Over his career, taking in his six seasons in the Bronx with the Yankees, Matsui has been a consistent threat with virtually identical numbers before and after the break: .289 BA in the first half, .290 in the second; .473 slugging in the first, .486 slugging in the second; .369 on-base mark in both halves.
Matsui's triple off the wall on Wednesday night, his first as an Angel, was his 12th in his seven Major League seasons. Manager Mike Scioscia, who thought Matsui should have been awarded a triple on a drive that was ruled an error in Minnesota, was impressed with the way he motored around the bases.
"I think he's running as well as he has in a couple years," Scioscia said. "He's running with more confidence. He's running well."
Matsui stole four bases for the Yankees in 2007 but has had no thefts since then. He had a career-high nine steals without being thrown out in 1997 with the Yomiuri Giants.
Trumbo to play outfield this winter
CLEVELAND -- Looking to expand his horizons, premium position prospect Mark Trumbo will head to Venezuela this winter to gain more experience playing the corner outfield positions.
Trumbo, who led the Minor Leagues with his 36 home runs this season for Salt Lake, also led the Pacific Coast League with 122 RBIs and 103 runs scored. He batted .351 in the second half to finish at .301, continuing his upward trend. He batted .272 at Cedar Rapids in 2007, his third pro season, then .283 at Rancho Cucamonga and .276 at Arkansas in 2008, and .291 at Arkansas in '09.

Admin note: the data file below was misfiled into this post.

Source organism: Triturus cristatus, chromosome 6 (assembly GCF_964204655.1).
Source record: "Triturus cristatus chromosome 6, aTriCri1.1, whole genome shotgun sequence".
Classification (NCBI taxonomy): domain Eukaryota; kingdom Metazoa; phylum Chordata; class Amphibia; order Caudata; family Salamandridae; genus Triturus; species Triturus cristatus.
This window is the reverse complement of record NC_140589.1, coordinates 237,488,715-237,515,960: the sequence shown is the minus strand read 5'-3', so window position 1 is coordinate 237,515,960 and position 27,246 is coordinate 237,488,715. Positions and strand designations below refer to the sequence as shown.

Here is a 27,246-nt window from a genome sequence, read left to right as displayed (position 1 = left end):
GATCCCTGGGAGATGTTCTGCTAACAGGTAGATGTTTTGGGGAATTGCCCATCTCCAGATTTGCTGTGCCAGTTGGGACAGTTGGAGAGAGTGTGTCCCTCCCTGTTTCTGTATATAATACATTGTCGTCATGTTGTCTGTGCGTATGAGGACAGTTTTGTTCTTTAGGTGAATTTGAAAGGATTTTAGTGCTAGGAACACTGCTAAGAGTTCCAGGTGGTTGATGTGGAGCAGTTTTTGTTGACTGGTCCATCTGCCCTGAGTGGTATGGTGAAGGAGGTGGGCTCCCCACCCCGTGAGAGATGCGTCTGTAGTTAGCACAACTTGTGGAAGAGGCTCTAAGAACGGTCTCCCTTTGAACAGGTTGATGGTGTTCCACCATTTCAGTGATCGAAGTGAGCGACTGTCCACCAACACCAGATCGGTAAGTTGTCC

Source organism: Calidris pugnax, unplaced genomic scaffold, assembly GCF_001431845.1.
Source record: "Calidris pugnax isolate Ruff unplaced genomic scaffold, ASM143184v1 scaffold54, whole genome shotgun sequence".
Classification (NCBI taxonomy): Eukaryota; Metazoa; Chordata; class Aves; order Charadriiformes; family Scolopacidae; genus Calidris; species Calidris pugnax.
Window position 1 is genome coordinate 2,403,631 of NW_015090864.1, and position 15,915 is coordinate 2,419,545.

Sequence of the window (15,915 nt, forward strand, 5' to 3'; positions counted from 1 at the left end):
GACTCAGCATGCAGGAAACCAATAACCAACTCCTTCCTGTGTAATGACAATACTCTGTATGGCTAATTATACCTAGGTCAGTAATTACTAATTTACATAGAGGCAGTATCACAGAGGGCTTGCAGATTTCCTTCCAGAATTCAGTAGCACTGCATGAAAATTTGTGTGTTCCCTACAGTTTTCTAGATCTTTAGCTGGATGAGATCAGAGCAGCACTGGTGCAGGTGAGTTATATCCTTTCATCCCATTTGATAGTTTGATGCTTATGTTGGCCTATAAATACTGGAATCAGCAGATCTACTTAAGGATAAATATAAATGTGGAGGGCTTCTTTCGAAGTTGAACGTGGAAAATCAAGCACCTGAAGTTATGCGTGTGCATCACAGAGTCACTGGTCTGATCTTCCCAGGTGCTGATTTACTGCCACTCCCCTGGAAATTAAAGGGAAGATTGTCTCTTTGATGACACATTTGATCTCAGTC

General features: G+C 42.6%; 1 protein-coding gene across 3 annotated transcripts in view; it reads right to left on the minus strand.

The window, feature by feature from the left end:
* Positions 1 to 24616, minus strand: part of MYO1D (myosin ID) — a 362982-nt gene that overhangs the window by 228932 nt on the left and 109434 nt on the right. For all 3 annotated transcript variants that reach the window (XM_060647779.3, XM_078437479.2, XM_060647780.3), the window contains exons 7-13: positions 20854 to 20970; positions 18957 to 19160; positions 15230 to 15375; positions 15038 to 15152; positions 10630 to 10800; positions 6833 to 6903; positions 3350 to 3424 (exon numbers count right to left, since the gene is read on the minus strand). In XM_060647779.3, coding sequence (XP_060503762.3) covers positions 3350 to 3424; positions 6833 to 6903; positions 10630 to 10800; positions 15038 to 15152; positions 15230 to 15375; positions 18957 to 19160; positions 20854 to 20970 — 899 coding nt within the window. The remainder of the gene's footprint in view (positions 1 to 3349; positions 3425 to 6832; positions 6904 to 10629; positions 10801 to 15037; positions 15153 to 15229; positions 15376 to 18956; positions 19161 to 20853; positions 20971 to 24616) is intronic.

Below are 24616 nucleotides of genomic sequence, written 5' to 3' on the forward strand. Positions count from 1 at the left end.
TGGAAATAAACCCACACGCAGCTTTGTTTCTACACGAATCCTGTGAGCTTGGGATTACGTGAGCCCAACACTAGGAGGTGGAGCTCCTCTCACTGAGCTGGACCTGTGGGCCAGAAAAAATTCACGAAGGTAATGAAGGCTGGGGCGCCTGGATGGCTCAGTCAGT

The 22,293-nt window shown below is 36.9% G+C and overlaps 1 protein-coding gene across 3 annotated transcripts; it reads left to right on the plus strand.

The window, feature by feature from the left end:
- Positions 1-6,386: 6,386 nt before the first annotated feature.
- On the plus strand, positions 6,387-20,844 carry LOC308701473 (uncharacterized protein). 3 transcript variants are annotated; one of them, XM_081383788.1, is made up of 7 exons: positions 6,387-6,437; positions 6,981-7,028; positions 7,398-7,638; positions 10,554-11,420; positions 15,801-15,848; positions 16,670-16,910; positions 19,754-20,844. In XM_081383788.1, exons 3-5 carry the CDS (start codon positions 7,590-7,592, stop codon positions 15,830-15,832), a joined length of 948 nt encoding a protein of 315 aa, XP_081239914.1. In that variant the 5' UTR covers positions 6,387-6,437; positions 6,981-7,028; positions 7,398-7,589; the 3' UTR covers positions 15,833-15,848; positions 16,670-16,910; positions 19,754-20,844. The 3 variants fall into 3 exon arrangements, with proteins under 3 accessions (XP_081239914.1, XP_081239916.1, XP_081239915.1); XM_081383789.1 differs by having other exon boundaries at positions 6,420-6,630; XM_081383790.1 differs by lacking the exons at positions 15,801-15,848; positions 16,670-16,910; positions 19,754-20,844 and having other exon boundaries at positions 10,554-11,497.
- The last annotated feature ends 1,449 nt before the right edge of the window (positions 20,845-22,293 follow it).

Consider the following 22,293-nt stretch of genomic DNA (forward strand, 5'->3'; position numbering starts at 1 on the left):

Primarily a first baseman since leaving the mound (and his mid-90s fastball) upon signing with the Angels out of Villa Park (Calif.) High School in 2004, Trumbo wisely volunteered to play the outfield in 2008. The Angels had Mark Teixeira at first, with Kendry Morales in support.
"I played some outfield in high school," Trumbo said. "Last year I got in 10 games in the outfield and 20 this year. I'm a work in progress, but I feel really good out there. I've been working with [outfield coach Ron Roenicke] since I came up, and I'm looking forward to playing left and right in Venezuela. That's two more positions for me."
With Morales expected back at full strength next season, Trumbo, 24, could enhance his appeal as a multi-position player with the hope of muscling his way into a full-time role.
Enhancing his Cy Young Award qualifications with his seven near-perfect innings against the Indians, Jered Weaver took the Major League strikeout lead, with 218; moved to second in the AL in WHIP (walks plus hits per innings), at 1.05; to fifth in ERA (2.96); and to fourth in innings pitched (204). ... Torii Hunter went into Thursday night's series finale sorry to see the Indians go. He's batting .452 against the Tribe with five doubles, three homers and seven RBIs. His 25 career homers against Cleveland are his second most against any club. ... After enduring a lengthy RBI drought (eight in 41 games), Hunter has come alive with 10 RBIs in 10 games. He's batting .332 on the road but only .248 at home. ... Reggie Willits got the start in center field on Thursday with Kevin Frandsen at second base, and Peter Bourjos getting the night off. ... Bourjos, who has started 31 of 33 games in center field since his Aug. 3 promotion from Salt Lake, is set to play winter ball in the Dominican Republic. Unlike good buddy Mark Trumbo, who is going to Venezuela to work on his defense in left and right field, Bourjos' focus will be on enhancing his offense. He's batting .198 after hitting .314 at Salt Lake. Appearing in just 34 games, Bourjos is tied for fifth in the AL with nine outfield assists. His range calls to mind the classic line about a swift center fielder from an earlier generation: "Two-thirds of the Earth is covered by water, and the other third is covered by Garry Maddox."
Lyle Spencer is a reporter for MLB.com. This story was not subject to the approval of Major League Baseball or its clubs.